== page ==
In our daily life, most of us will invest or take a loan, so we need to master some simple financial functions to calculate the period needed for loans or investments. If you work as an accountant, you need to master some basic Excel financial functions even more.

In fact, Excel provides many basic financial functions (such as IRR, FV, PMT, etc.). By applying these functions, we can make a simple estimate of interest rate, period, payment, etc.

Today we will introduce an Excel financial function **NPER**. The function name consists of Number + Period. It is a function often used by accountants. In addition to the basic introduction of the function, we will also provide some examples to illustrate the usage of the function.

Table of Contents

**NPER FUNCTION**

** **Excel **NPER **function is a financial function, based on a fixed interest rate and equal payments, used to calculate the number of periods of a loan or investment.

**Syntax:**

**=NPER(rate,pmt,pv,[fv],[type])**

** ****Arguments:**

**rate –**it is the interest rate for each period, which is a fixed value**pmt –**it is the amount payable for each period and remains constant throughout the annuity period. Typically, payment includes principal and interest, but excludes other fees and taxes.**pv –**present value. This is the sum of the amounts already accounted for from the beginning of the calculation of the investment, or the cumulative sum of the current values of future payments, also known as the principal.**fv –**future value [optional]. The cash balance after the last payment, if it is omitted, is assumed to have a value of zero, i.e., the future value of a loan is zero.**type**– 0 or 1 to specify whether the payment for each period is at the beginning or at the end of the period. Optional.

**NPER FUNCTION** **EXAMPLES**

**Example1: ****Calculate the number of repayment periods for the loan**

To repay a loan of 50,000 with an annual interest rate of 5% and a monthly repayment of 1,000 (at the end of each month), calculate the number of months required to repay the loan.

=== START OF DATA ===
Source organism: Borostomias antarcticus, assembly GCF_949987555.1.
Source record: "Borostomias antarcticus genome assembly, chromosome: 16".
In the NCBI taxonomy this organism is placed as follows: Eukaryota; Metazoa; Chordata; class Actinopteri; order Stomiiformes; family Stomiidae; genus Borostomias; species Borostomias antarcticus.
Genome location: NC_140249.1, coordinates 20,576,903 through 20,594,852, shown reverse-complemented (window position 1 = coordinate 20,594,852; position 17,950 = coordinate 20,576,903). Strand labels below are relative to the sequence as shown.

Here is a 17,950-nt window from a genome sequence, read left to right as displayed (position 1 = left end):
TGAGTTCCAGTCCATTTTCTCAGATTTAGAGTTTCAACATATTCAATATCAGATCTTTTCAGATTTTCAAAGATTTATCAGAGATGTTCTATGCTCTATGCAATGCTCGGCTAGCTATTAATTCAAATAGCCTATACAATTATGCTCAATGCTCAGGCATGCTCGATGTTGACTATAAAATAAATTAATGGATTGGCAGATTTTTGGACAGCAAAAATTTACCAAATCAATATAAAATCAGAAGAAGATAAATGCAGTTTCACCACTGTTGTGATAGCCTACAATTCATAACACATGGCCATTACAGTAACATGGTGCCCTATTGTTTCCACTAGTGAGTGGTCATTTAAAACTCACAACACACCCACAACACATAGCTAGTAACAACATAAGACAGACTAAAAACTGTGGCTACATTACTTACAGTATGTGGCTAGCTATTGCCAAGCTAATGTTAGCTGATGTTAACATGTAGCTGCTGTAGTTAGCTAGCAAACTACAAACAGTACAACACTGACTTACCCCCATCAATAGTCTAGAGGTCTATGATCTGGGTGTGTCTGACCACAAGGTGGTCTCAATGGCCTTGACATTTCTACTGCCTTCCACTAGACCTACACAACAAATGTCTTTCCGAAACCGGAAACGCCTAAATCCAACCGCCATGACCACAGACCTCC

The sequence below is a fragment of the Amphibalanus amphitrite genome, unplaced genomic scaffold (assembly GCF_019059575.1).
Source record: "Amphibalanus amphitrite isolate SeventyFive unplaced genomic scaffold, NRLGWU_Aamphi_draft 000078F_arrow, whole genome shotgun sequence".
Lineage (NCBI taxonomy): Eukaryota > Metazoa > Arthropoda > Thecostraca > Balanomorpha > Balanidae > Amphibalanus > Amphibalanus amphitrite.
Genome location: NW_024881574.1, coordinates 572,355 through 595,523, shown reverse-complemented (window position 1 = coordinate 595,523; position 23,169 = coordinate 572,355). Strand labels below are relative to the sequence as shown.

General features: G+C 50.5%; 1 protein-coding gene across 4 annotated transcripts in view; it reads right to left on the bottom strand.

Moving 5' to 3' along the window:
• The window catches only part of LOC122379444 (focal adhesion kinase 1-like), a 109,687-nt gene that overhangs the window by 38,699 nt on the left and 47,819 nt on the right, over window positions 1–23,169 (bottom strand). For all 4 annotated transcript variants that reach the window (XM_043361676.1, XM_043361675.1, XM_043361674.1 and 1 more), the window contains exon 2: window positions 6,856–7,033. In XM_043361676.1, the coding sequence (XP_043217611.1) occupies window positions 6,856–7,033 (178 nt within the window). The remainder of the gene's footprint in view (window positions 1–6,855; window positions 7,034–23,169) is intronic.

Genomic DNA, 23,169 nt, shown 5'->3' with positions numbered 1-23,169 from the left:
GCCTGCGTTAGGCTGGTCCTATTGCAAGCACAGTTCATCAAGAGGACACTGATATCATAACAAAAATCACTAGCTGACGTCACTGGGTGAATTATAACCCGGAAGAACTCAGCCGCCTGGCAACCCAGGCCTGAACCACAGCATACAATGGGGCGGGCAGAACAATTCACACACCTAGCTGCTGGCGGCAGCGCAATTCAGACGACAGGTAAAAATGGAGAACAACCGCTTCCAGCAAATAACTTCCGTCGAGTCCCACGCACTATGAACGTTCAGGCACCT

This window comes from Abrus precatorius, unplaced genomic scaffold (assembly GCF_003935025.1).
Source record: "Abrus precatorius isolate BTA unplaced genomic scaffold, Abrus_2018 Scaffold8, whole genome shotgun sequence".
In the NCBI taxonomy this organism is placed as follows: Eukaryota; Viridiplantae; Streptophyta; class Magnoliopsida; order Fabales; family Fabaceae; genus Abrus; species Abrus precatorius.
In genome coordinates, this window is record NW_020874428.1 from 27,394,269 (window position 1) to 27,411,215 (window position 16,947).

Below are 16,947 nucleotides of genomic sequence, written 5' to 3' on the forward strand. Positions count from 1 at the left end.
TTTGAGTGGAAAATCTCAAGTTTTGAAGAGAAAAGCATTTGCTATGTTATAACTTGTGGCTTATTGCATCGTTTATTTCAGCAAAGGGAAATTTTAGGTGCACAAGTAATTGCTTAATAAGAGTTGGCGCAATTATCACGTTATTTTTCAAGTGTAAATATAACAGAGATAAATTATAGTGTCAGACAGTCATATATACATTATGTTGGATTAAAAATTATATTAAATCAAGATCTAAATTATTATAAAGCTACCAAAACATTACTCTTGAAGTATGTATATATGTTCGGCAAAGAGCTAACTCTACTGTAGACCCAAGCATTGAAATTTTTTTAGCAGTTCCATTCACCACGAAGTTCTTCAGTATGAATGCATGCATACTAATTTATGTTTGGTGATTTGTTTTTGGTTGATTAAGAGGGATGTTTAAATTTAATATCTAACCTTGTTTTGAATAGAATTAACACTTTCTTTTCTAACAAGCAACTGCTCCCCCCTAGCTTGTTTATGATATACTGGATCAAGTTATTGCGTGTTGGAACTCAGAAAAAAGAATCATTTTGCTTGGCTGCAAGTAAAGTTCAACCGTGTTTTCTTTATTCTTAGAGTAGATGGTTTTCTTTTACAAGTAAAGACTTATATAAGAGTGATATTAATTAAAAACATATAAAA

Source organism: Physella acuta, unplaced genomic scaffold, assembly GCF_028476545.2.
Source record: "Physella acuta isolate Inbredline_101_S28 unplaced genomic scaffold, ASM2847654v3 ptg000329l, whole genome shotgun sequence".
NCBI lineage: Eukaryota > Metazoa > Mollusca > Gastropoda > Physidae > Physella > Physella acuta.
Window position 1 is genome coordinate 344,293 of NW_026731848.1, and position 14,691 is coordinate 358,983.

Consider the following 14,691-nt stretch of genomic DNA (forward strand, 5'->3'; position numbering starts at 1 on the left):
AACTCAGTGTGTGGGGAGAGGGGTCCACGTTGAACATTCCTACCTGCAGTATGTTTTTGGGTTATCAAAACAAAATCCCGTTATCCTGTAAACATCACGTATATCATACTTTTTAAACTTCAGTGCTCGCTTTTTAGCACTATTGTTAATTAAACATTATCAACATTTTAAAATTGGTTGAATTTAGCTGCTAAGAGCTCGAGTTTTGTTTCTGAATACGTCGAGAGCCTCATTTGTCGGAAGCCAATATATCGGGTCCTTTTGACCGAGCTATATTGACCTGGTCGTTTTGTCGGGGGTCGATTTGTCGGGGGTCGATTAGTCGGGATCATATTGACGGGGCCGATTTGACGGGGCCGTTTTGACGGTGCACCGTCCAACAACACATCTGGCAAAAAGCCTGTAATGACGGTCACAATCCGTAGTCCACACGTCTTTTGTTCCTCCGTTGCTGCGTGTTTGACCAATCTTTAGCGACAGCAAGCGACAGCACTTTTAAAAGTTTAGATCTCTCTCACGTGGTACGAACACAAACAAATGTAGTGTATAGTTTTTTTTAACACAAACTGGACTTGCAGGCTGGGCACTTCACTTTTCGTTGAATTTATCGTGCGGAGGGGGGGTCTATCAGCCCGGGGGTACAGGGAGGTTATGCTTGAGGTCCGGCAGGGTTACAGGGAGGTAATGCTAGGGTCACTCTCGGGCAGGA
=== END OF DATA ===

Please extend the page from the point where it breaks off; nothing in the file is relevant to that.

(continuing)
In this example, the formula is:

=NPER(C2/12,-C3,C4)

** ****Rate: **

C2/12 (5%/12). Rate in C2 is annual interest rate. Since we want to know the number of periods (months) to repay the loan, we use C2/12 to get the monthly interest rate.

** ****PMT: **

-C3. The equal payment is $1000. Because it is used to pay the loan, it is a cash outflow, so it has a negative value. So for the argument payment, it has a value of “-C3”.

** ****PV:**

C4, present value is $50000. That means we will pay for a loan of $50000.

**FV:**

The future value of the loan is 0.

**Type:**

Type is 0. At the end of period.

In this example, the result is 56.18, so it takes 57 months to repay the loan.

**Example2: Calculate the number of installments**

** **Suppose an item is purchased at a cost of 10,000, and the monthly payment of 1,000 is made at the end of each month, and the monthly compounding rate is 0.5%, calculate the number of months of repayment.

In this example, the formula is:

=NPER(C2,-C3,C4)

** **This example is similar to the previous one. The difference is that this is a monthly interest rate, so you don’t have to divide it by 12 months.

**Example3: Calculate the cumulative investment period**

** **Suppose the annual rate of return on investment is 10%, now you have invested $100000, add $10000 every year, calculate the number of years to reach 1 million.

In this example, the formula is:

=NPER(C2,-C3,-C4,C5)

** **In this example, we are calculating the number of years it would take to reach $1 million with a 10% annual return, so the period is also “years”. Since payments and present value are paid for investments, they are cash outflows, so they are negative in the formula. The future value is out expected value $1 million.

### Related Functions

- Excel NPER Function

The Excel NPER function returns the number of periods for an investment or loan based on periodic payment amount and a constant interest rate.The NPER function is a build-in function in Microsoft Excel and it is categorized as a Financial Function.…